I finished Wishstone a few years ago as a fantasy novel set in ancient Greece. I pitched it to exactly one agent, an agent who many authors dream of calling theirs. She requested sample chapters and sent a personal, professional, and helpful rejection a couple of weeks later.
It was around this time that my husband and I were trying to have a child. I will not share the details of those years, but let it suffice to say there were a lot of doctors, procedures, hopes, and disappointments, disappointments, disappointments. It was all I could do to keep my teaching career (and myself) from falling apart. I did not write.
After (hooray!) my son was born (well, months later—I was pretty busy with him for a while), I decided to revisit Wishstone. By this time there had been a dramatic change in the world of young adult literature. I was still in touch with friends from the Writing Popular Fiction program. They knew that my stories centered on teenage protagonists, so they suggested Wishstone might be better suited for this expanding young adult market. I had serious doubts. First of all, it had been a huge leap for me to write a fantasy at all. Although the lines between science fiction and fantasy often blur and they require some similar skills, I had never been interested in writing about magic. Likewise I had always considered myself as a writer for people like myself, i.e. adults who had grown up immersed in a spec fic world. Writing for young adults requires a particular talent for resonating with people who have fewer years of life experience and interests/needs I have (mostly) outgrown. I did not think I could do it.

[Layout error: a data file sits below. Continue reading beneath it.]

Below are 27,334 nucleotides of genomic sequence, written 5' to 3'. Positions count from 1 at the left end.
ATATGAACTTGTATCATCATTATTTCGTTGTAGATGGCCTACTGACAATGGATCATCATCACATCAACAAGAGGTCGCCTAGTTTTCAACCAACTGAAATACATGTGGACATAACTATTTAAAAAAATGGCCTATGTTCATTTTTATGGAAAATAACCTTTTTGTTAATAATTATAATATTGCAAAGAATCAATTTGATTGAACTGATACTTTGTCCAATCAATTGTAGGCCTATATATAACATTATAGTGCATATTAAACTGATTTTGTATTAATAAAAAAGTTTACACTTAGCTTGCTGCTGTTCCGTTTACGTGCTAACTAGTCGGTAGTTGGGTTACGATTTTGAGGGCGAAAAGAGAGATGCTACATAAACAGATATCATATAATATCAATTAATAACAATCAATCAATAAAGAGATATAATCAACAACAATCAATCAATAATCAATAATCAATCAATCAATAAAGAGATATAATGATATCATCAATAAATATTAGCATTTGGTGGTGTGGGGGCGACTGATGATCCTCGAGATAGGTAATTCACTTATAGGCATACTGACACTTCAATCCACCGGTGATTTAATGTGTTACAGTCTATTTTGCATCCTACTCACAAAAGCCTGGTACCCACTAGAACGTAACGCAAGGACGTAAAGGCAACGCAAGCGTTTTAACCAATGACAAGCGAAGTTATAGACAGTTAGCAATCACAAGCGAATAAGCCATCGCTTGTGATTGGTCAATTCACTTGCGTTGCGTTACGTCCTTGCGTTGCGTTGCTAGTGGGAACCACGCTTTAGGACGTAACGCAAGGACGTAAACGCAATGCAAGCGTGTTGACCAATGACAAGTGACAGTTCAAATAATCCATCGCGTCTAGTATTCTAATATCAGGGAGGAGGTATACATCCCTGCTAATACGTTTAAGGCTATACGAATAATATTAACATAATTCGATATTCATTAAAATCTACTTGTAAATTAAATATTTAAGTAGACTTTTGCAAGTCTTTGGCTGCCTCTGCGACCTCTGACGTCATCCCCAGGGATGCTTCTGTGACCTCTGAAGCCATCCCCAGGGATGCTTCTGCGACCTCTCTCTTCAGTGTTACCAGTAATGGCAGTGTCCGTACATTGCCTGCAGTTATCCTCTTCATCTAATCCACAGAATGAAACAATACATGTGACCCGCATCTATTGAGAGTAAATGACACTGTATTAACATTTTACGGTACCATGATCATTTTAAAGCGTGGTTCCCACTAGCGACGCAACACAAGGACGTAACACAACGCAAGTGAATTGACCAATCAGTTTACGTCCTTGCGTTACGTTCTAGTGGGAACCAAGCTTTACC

Then I read Kristin Cashore’s Graceling. (Kristin Cashore, if you ever read this, thank you for being the writer you are.) Graceling is marketed as young adult. The story addresses themes such as the use and abuse of power, personal responsibility, and redemption. It is a coming-of-age story to be sure, but it is not filled with the angst I associated with young adult literature. Reading Graceling made me think that maybe I could convert Wishstone.
I returned to Seton Hill’s Writing Popular Fiction program for a second degree. They converted their MA program to an MFA program, which interested me because it would give me an additional credential to seek a teaching position in higher education. I revised Wishstone as my MFA thesis by cutting the POV of the 42-year-old man and leaving the entire story, minus the prologue, in the POV of the 16-year-old girl. I also added a love story to replace the one I lost by refocusing the POV.
I’m in the process of submitting Wishstone right now. This summer I revisited Prosorinos to see if it could get the same YA conversion as Wishstone, but it’s complexity, I think, makes that impossible.
So, since I’m waiting to hear about Wishstone, I’ve started this website and have begun work on a completely new novel. I’ll keep you posted . . .